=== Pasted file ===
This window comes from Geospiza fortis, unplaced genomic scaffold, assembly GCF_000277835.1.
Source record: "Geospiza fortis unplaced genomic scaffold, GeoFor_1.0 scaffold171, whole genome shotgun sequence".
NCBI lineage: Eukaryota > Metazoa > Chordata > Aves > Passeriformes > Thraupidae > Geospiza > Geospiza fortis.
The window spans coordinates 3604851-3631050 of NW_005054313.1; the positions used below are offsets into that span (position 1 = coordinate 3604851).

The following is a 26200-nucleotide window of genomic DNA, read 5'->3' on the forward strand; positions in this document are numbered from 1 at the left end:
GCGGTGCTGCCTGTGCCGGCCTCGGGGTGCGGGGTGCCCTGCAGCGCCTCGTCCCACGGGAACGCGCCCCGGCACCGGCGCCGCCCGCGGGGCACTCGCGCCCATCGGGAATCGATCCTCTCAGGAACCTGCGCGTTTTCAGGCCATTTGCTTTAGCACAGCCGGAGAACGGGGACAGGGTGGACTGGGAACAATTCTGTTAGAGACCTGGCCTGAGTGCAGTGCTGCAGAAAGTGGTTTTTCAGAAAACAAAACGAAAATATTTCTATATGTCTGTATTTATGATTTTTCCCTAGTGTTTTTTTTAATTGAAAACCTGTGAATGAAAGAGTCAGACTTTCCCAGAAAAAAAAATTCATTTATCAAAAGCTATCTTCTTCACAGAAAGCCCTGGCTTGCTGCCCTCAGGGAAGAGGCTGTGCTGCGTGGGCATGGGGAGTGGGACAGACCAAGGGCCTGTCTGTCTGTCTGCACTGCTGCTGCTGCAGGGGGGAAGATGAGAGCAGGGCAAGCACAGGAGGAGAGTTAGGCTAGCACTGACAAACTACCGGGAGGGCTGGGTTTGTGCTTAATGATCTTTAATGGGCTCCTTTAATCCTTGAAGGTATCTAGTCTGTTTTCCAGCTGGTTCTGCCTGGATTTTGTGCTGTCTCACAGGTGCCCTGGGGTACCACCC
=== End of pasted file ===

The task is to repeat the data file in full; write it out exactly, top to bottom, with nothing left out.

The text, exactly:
This window comes from Geospiza fortis, unplaced genomic scaffold, assembly GCF_000277835.1.
Source record: "Geospiza fortis unplaced genomic scaffold, GeoFor_1.0 scaffold171, whole genome shotgun sequence".
NCBI lineage: Eukaryota > Metazoa > Chordata > Aves > Passeriformes > Thraupidae > Geospiza > Geospiza fortis.
The window spans coordinates 3604851-3631050 of NW_005054313.1; the positions used below are offsets into that span (position 1 = coordinate 3604851).

The following is a 26200-nucleotide window of genomic DNA, read 5'->3' on the forward strand; positions in this document are numbered from 1 at the left end:
GCGGTGCTGCCTGTGCCGGCCTCGGGGTGCGGGGTGCCCTGCAGCGCCTCGTCCCACGGGAACGCGCCCCGGCACCGGCGCCGCCCGCGGGGCACTCGCGCCCATCGGGAATCGATCCTCTCAGGAACCTGCGCGTTTTCAGGCCATTTGCTTTAGCACAGCCGGAGAACGGGGACAGGGTGGACTGGGAACAATTCTGTTAGAGACCTGGCCTGAGTGCAGTGCTGCAGAAAGTGGTTTTTCAGAAAACAAAACGAAAATATTTCTATATGTCTGTATTTATGATTTTTCCCTAGTGTTTTTTTTAATTGAAAACCTGTGAATGAAAGAGTCAGACTTTCCCAGAAAAAAAAATTCATTTATCAAAAGCTATCTTCTTCACAGAAAGCCCTGGCTTGCTGCCCTCAGGGAAGAGGCTGTGCTGCGTGGGCATGGGGAGTGGGACAGACCAAGGGCCTGTCTGTCTGTCTGCACTGCTGCTGCTGCAGGGGGGAAGATGAGAGCAGGGCAAGCACAGGAGGAGAGTTAGGCTAGCACTGACAAACTACCGGGAGGGCTGGGTTTGTGCTTAATGATCTTTAATGGGCTCCTTTAATCCTTGAAGGTATCTAGTCTGTTTTCCAGCTGGTTCTGCCTGGATTTTGTGCTGTCTCACAGGTGCCCTGGGGTACCACCC